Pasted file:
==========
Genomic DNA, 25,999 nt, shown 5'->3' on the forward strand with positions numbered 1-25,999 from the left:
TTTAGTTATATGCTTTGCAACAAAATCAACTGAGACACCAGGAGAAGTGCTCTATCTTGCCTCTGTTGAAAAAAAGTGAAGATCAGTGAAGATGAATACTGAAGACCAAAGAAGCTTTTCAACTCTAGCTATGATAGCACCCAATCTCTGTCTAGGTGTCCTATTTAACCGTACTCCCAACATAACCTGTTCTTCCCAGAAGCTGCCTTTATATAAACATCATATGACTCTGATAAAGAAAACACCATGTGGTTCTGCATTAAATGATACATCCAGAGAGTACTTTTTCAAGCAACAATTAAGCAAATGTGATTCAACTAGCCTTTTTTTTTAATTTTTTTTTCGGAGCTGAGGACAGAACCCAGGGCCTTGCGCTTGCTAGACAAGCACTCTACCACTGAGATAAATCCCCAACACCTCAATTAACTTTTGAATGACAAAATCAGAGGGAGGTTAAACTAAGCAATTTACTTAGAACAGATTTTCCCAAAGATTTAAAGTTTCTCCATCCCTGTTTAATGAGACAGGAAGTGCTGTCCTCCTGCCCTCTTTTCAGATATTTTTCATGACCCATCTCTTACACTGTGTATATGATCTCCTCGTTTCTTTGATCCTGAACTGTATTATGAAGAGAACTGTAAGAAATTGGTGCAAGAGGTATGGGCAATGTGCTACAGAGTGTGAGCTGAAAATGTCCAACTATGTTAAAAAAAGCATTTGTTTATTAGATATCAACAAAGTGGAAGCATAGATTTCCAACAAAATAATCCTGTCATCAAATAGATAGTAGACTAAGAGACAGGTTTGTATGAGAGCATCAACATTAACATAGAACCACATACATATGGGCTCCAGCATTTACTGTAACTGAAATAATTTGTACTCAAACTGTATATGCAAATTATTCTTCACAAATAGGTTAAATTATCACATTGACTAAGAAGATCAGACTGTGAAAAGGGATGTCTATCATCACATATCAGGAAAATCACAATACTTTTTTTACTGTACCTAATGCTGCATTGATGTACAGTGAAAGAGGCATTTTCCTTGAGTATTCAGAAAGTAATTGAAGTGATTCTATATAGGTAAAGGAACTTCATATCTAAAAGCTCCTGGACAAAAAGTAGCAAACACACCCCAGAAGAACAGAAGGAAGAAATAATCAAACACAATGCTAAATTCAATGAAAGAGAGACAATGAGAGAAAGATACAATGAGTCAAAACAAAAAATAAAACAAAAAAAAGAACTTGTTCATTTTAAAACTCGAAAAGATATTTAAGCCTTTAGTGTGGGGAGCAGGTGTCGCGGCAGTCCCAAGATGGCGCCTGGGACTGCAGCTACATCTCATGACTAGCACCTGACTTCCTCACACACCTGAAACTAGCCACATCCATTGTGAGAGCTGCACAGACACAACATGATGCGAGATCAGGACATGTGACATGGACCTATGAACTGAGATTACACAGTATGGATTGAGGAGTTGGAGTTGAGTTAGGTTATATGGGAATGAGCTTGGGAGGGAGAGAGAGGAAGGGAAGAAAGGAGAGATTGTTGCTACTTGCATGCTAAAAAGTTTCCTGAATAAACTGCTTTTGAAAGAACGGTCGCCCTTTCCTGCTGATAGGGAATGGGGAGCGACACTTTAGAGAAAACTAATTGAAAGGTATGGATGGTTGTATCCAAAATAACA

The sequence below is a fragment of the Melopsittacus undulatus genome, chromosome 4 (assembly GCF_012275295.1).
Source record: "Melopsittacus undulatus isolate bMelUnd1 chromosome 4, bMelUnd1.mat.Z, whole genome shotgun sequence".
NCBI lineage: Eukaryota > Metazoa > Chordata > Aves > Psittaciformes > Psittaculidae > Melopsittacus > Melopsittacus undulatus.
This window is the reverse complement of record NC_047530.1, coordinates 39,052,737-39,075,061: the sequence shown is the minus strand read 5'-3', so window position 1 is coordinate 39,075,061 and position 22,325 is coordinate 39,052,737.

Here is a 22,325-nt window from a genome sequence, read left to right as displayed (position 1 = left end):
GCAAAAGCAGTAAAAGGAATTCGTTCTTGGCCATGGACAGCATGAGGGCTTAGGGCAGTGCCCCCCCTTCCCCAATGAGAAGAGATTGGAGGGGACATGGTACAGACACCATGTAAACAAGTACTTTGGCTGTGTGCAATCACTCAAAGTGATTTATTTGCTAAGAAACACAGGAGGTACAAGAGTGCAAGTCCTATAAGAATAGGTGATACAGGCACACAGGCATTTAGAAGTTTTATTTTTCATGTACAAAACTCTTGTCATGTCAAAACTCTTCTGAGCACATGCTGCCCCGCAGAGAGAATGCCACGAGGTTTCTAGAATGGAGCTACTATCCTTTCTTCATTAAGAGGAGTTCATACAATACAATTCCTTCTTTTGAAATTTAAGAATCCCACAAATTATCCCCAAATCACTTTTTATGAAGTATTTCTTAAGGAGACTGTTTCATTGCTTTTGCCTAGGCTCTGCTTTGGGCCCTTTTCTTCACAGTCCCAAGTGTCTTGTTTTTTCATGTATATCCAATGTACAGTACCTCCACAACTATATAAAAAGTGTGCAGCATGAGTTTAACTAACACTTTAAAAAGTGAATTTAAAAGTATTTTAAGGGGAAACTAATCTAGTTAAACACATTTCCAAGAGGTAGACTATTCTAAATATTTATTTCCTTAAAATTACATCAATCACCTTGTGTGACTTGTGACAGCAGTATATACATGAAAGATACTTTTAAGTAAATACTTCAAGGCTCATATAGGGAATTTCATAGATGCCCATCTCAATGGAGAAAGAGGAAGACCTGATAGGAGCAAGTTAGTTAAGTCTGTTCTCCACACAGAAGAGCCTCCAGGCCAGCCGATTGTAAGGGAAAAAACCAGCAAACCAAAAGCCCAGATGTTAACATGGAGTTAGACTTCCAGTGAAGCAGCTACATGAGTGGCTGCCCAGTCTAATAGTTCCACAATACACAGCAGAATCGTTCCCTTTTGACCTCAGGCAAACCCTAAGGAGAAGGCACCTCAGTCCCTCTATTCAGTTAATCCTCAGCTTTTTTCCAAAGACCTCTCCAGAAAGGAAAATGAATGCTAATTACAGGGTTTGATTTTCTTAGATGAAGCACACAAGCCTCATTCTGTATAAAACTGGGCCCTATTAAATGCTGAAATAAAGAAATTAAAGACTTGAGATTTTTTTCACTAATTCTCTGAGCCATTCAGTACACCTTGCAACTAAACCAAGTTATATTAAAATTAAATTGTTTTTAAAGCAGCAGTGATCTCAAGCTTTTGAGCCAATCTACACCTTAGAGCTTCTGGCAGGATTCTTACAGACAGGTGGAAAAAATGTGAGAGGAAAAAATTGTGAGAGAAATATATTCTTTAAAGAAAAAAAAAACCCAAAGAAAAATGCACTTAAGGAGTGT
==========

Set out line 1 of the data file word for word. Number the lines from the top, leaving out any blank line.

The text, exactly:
Genomic DNA, 25,999 nt, shown 5'->3' on the forward strand with positions numbered 1-25,999 from the left: